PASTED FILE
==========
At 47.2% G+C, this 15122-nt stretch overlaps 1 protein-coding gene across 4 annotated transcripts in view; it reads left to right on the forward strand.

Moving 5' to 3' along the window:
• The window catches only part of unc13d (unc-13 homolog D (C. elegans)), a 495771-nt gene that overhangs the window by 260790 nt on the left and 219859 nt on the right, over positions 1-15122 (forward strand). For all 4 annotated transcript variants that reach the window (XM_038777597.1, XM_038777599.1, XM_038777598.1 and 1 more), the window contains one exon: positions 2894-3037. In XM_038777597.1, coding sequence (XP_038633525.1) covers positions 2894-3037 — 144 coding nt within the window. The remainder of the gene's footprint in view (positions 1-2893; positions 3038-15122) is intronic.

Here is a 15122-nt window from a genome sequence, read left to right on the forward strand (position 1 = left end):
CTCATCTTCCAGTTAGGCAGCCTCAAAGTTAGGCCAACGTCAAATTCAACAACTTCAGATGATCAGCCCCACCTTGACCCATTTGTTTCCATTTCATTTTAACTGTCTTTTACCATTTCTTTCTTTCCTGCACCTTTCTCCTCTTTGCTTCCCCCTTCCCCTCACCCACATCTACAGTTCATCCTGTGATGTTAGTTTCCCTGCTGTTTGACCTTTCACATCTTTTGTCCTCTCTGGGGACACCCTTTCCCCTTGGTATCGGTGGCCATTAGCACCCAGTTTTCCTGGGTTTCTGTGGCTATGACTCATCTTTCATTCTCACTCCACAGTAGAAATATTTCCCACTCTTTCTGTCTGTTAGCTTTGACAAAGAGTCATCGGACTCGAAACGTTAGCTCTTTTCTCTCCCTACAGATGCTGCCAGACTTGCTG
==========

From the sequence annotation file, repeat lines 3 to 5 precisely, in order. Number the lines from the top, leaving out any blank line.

• The window catches only part of unc13d (unc-13 homolog D (C. elegans)), a 495771-nt gene that overhangs the window by 260790 nt on the left and 219859 nt on the right, over positions 1-15122 (forward strand). For all 4 annotated transcript variants that reach the window (XM_038777597.1, XM_038777599.1, XM_038777598.1 and 1 more), the window contains one exon: positions 2894-3037. In XM_038777597.1, coding sequence (XP_038633525.1) covers positions 2894-3037 — 144 coding nt within the window. The remainder of the gene's footprint in view (positions 1-2893; positions 3038-15122) is intronic.

Here is a 15122-nt window from a genome sequence, read left to right on the forward strand (position 1 = left end):
CTCATCTTCCAGTTAGGCAGCCTCAAAGTTAGGCCAACGTCAAATTCAACAACTTCAGATGATCAGCCCCACCTTGACCCATTTGTTTCCATTTCATTTTAACTGTCTTTTACCATTTCTTTCTTTCCTGCACCTTTCTCCTCTTTGCTTCCCCCTTCCCCTCACCCACATCTACAGTTCATCCTGTGATGTTAGTTTCCCTGCTGTTTGACCTTTCACATCTTTTGTCCTCTCTGGGGACACCCTTTCCCCTTGGTATCGGTGGCCATTAGCACCCAGTTTTCCTGGGTTTCTGTGGCTATGACTCATCTTTCATTCTCACTCCACAGTAGAAATATTTCCCACTCTTTCTGTCTGTTAGCTTTGACAAAGAGTCATCGGACTCGAAACGTTAGCTCTTTTCTCTCCCTACAGATGCTGCCAGACTTGCTG